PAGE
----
NO: James T. Richardson, from "A Social Psychological Critique of 'Brainwashing' Claims about Recruitment to New Religions," The Handbook of Cults and Sects in America (JAI Press, 1993)
International Society for Research on Aggression
Is Stereotyping Inevitable?
YES: Patricia G. Devine, from "Stereotypes and Prejudice: Their Automatic and Controlled Components," Journal of Personality and Social Psychology (January 1989)
NO: Lorella Lepore and Rupert Brown, from "Category and Stereotype Activation: Is Prejudice Inevitable?" Journal of Personality and Social Psychology (February 1997)
Does the Implicit Association Test (IAT) Measure Racial Prejudice?
YES: Shankar Vedantam, from "See No Bias," The Washington Post (January 23, 2005).
NO: Amy Wax and Philip E. Tetlock, from "We Are All Racists At Heart," The Wall Street Journal (December 1, 2005)
Can Stereotypes Lead to Accurate Perceptions of Others?
YES: Lee J. Jussim, Clark R. McCauley, and Yueh-Ting Lee, from "Why Study Stereotype Accuracy and Inaccuracy?" Stereotype Accuracy: Toward Appreciating Group Differences (APA, 1995)
NO: Charles Stangor, from "Content and Application Inaccuracy in Social Stereotyping," Stereotype Accuracy: Toward Appreciating Group Differences (APA, 1995)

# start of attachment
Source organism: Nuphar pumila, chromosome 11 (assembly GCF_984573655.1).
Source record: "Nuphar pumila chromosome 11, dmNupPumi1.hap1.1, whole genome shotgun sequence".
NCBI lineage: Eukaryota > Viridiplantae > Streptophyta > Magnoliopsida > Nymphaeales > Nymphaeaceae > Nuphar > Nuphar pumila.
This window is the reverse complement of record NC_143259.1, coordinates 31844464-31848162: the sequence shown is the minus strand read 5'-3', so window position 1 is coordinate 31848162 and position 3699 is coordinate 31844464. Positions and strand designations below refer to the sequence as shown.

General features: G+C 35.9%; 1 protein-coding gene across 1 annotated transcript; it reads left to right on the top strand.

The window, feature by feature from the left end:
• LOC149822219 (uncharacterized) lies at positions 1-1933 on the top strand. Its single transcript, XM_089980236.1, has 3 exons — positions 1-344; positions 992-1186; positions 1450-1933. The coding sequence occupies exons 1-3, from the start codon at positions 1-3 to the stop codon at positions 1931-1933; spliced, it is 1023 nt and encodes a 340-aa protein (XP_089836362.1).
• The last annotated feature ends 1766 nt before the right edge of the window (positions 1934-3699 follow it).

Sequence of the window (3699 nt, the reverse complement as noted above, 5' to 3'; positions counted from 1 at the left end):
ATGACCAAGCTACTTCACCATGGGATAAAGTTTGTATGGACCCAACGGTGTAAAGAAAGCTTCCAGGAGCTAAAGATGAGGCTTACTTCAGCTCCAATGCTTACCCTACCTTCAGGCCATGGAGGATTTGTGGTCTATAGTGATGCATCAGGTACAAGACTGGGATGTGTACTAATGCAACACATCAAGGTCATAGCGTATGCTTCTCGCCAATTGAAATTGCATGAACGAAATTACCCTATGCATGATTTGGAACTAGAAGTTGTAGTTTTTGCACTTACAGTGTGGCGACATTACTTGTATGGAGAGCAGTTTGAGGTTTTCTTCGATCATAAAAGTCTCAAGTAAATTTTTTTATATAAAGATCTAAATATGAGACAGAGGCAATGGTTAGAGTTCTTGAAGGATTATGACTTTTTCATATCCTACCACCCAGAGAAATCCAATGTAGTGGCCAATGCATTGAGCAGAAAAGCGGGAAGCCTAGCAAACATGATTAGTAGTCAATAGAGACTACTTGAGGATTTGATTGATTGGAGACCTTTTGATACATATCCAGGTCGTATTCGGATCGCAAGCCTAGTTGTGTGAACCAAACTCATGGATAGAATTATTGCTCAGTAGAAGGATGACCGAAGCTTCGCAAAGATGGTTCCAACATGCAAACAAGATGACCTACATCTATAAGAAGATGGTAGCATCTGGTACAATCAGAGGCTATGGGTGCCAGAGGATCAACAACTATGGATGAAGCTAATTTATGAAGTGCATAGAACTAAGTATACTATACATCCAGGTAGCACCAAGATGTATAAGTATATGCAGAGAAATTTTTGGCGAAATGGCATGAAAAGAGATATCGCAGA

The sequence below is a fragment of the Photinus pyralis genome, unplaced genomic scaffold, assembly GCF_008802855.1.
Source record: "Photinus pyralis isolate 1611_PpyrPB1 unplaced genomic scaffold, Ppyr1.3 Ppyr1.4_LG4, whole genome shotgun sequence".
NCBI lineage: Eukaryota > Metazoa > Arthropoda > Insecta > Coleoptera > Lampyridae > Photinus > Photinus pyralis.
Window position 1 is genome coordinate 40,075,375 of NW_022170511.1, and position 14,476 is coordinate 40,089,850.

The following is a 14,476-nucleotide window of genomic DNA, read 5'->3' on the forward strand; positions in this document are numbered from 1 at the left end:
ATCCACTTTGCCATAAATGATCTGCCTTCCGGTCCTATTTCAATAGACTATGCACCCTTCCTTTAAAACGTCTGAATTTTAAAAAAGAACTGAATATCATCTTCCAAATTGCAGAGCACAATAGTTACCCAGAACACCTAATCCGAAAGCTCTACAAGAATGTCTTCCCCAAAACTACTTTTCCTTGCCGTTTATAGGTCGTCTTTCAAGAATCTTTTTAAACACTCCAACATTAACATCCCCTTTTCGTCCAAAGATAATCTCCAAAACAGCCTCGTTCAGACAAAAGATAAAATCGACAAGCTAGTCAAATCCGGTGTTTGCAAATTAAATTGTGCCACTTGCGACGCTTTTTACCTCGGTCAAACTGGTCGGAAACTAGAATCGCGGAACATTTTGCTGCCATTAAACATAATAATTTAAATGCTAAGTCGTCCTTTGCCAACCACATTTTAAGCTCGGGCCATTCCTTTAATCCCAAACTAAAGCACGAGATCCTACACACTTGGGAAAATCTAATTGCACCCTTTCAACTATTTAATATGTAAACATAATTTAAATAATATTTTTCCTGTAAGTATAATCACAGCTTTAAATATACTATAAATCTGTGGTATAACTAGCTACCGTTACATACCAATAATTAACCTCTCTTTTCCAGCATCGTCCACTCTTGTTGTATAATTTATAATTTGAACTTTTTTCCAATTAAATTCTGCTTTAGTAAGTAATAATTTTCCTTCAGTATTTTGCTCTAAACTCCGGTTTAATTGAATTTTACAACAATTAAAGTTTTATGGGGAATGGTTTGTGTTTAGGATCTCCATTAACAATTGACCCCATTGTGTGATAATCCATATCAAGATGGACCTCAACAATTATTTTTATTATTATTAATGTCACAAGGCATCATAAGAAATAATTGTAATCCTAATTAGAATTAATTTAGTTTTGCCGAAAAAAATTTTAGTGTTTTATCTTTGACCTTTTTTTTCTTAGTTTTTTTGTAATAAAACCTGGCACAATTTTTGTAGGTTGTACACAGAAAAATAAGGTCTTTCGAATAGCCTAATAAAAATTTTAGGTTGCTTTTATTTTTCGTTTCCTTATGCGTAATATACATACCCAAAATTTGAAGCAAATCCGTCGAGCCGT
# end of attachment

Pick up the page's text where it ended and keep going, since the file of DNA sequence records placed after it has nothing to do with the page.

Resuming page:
Does True Altruism Exist?
YES: C. Daniel Batson, Bruce D. Duncan, Paula Ackerman, Terese Buckley, and Kimberly Birch, from "Is Empathic Emotion a Source of Altruistic Motivation?" Journal of Personality and Social Psychology (February 1981)
NO: Robert B. Cialdini, Mark Schaller, Donald Houlihan, Kevin Arps, Jim Fultz, and Arthur L. Beaman, from "Empathy-Based Helping: Is It Selflessly or Selfishly Motivated?" Journal of Personality and Social Psychology (April 1987)
Does Media Violence Cause Aggression?
YES: Brad J. Bushman and Craig A. Anderson, from "Media Violence and the American Public: Scientific Facts Versus Media Misinformation," American Psychologist (June/July 2001)
NO: Jonathan L. Freedman, from Media Violence and Aggression (University of Toronto Press, 2002)